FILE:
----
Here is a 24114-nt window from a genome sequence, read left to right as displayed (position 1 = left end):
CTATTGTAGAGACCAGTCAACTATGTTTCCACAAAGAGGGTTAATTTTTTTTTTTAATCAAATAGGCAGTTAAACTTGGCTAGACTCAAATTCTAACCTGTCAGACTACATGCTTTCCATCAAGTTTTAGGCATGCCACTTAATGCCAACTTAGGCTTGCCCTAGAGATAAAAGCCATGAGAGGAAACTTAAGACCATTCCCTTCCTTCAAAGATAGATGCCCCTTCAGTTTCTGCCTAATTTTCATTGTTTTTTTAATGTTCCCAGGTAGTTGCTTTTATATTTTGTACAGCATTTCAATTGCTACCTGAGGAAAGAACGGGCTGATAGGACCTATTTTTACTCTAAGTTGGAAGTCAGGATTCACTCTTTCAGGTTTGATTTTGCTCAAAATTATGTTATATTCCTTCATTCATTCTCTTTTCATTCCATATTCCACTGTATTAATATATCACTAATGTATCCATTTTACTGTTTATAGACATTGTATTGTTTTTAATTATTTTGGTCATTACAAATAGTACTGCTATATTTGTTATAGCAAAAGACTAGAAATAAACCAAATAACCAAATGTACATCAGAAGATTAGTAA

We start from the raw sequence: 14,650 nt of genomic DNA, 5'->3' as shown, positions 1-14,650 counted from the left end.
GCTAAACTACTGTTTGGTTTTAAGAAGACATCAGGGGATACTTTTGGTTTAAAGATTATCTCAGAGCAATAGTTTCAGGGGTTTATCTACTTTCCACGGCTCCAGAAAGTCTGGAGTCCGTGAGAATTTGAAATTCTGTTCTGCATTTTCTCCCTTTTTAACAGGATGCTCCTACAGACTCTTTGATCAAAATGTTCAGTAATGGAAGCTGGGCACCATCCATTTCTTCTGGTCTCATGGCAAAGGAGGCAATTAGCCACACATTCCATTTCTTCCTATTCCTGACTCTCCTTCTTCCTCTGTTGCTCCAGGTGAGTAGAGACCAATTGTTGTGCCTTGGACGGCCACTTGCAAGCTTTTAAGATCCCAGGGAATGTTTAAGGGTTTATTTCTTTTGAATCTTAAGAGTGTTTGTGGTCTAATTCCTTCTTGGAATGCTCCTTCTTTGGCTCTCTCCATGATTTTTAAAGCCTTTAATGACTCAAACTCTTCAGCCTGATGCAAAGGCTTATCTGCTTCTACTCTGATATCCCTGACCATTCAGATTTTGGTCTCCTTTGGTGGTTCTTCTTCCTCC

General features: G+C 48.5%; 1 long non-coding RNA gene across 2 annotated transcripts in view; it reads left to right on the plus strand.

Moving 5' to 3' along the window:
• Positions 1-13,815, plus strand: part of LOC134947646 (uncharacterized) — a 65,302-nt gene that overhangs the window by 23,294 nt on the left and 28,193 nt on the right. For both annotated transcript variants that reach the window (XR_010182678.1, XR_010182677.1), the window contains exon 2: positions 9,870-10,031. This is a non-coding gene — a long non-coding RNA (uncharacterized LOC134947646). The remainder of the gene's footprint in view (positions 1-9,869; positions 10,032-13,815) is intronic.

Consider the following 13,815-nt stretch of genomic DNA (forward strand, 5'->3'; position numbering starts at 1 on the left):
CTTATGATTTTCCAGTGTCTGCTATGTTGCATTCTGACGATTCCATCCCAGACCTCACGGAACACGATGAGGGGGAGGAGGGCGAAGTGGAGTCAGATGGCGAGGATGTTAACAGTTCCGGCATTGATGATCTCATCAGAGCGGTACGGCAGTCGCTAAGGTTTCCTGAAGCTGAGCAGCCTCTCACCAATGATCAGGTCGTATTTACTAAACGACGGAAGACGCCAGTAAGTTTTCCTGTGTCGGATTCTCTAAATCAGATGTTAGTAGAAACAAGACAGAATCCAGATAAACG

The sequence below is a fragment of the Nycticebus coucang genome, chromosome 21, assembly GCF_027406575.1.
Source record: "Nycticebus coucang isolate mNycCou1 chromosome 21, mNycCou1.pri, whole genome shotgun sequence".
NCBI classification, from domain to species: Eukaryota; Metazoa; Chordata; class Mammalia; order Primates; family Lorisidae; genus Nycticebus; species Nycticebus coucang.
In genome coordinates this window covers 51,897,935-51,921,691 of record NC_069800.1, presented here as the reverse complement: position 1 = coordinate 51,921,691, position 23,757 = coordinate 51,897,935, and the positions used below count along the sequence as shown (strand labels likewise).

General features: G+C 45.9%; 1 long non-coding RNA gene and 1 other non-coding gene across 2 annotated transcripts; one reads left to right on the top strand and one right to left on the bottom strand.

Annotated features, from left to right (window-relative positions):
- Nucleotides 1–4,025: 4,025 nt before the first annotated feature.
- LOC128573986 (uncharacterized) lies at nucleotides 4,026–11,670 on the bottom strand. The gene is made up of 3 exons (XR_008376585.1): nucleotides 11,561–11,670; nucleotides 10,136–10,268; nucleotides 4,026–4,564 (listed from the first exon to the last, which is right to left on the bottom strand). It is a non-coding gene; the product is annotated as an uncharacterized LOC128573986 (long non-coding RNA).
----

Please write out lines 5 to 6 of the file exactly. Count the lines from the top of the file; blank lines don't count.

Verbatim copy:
General features: G+C 48.5%; 1 long non-coding RNA gene across 2 annotated transcripts in view; it reads left to right on the plus strand.

Moving 5' to 3' along the window: